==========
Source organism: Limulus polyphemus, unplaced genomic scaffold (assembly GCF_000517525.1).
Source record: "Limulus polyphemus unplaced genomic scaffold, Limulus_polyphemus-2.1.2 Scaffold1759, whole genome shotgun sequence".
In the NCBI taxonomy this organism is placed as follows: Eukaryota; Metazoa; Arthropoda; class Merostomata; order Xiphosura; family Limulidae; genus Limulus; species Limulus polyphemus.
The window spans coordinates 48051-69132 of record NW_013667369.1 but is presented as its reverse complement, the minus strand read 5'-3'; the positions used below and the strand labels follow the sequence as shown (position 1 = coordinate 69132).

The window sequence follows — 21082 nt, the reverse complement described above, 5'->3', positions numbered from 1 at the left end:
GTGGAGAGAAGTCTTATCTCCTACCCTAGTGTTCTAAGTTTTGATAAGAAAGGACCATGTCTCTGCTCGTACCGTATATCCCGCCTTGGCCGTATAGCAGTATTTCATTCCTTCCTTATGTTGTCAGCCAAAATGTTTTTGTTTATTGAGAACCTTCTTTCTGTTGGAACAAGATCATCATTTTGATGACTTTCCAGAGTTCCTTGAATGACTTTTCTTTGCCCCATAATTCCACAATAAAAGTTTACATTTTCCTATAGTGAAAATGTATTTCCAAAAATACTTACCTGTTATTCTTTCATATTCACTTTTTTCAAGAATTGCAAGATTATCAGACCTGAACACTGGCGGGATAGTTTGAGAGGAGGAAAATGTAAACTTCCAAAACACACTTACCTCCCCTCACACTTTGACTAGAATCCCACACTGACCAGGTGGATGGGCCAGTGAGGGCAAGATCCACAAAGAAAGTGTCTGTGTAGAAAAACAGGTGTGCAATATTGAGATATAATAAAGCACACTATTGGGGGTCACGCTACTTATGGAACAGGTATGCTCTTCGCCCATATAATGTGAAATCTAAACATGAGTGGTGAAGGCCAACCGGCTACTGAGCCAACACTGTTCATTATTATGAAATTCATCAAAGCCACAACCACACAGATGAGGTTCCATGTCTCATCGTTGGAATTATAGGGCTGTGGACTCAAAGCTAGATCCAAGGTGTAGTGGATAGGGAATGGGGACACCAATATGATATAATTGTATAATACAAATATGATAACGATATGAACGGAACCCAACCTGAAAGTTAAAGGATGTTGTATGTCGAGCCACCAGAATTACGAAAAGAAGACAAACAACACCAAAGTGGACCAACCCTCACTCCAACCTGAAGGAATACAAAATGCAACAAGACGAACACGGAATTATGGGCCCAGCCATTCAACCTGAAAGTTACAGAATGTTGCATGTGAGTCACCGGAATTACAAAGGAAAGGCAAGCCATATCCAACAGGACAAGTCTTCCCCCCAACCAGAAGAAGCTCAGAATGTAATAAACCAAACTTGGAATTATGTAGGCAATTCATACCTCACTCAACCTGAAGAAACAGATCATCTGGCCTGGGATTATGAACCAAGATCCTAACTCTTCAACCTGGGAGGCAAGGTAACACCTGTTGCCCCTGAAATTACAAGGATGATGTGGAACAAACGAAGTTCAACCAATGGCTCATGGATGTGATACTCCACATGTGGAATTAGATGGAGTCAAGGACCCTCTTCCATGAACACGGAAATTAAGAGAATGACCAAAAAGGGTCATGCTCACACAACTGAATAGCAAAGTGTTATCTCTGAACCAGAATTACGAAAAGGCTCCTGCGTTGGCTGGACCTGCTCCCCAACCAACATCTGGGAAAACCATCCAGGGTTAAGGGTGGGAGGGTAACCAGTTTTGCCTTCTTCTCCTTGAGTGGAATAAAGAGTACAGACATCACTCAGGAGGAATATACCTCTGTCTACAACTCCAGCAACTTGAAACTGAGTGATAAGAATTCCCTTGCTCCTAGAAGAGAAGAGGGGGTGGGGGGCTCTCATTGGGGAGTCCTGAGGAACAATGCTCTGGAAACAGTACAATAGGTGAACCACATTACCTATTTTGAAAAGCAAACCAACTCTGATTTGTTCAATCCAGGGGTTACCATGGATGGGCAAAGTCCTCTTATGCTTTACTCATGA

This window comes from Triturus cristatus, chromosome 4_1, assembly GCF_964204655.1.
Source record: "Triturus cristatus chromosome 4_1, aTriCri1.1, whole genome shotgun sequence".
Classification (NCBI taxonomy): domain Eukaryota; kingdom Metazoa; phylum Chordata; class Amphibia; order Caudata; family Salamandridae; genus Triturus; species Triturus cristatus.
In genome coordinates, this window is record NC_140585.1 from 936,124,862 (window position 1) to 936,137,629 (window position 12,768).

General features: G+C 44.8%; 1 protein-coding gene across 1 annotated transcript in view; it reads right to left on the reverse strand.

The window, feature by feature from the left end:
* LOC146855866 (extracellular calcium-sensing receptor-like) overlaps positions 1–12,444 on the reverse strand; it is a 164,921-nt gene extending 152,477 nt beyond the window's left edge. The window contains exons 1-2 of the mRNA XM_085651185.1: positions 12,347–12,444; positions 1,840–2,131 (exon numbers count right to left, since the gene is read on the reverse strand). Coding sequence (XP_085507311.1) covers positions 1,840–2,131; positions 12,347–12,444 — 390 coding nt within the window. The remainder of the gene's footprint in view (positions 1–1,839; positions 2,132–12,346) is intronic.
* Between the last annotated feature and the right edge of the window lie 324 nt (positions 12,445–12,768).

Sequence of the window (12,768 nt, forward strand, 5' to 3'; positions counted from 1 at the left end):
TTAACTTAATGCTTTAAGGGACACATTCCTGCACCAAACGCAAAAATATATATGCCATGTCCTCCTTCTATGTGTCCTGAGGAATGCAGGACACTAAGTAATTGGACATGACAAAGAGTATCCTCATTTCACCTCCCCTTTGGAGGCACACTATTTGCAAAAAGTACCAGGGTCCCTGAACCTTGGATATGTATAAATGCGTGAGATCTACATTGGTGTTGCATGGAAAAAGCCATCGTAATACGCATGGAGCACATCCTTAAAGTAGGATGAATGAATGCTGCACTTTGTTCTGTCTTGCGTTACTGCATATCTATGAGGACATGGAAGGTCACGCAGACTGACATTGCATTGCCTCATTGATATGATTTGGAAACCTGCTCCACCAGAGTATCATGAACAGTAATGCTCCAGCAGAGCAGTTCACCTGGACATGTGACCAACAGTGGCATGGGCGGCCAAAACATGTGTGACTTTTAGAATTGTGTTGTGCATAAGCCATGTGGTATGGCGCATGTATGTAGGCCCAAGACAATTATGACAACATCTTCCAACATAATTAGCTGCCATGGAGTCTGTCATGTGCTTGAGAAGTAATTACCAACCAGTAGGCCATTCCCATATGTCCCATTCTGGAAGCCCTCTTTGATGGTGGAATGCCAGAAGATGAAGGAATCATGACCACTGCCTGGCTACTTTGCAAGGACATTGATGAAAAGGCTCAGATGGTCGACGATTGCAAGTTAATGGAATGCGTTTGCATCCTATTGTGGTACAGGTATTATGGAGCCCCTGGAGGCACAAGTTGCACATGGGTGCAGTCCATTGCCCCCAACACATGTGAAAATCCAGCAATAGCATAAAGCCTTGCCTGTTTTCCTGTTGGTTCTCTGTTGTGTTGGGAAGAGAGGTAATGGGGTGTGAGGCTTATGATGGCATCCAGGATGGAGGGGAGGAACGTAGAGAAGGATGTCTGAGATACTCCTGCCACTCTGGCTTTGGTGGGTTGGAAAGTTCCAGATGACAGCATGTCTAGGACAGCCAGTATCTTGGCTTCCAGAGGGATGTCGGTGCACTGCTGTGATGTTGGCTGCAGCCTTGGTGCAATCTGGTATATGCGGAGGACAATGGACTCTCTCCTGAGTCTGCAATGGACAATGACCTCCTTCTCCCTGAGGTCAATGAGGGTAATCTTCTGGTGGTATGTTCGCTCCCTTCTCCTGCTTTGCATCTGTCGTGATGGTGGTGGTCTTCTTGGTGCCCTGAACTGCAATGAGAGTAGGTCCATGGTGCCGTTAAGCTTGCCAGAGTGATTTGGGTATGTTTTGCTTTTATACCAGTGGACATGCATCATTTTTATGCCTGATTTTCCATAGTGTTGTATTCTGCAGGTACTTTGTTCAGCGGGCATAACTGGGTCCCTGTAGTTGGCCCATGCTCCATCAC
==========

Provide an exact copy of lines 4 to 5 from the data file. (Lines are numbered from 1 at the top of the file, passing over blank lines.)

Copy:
The window spans coordinates 48051-69132 of record NW_013667369.1 but is presented as its reverse complement, the minus strand read 5'-3'; the positions used below and the strand labels follow the sequence as shown (position 1 = coordinate 69132).

The window sequence follows — 21082 nt, the reverse complement described above, 5'->3', positions numbered from 1 at the left end: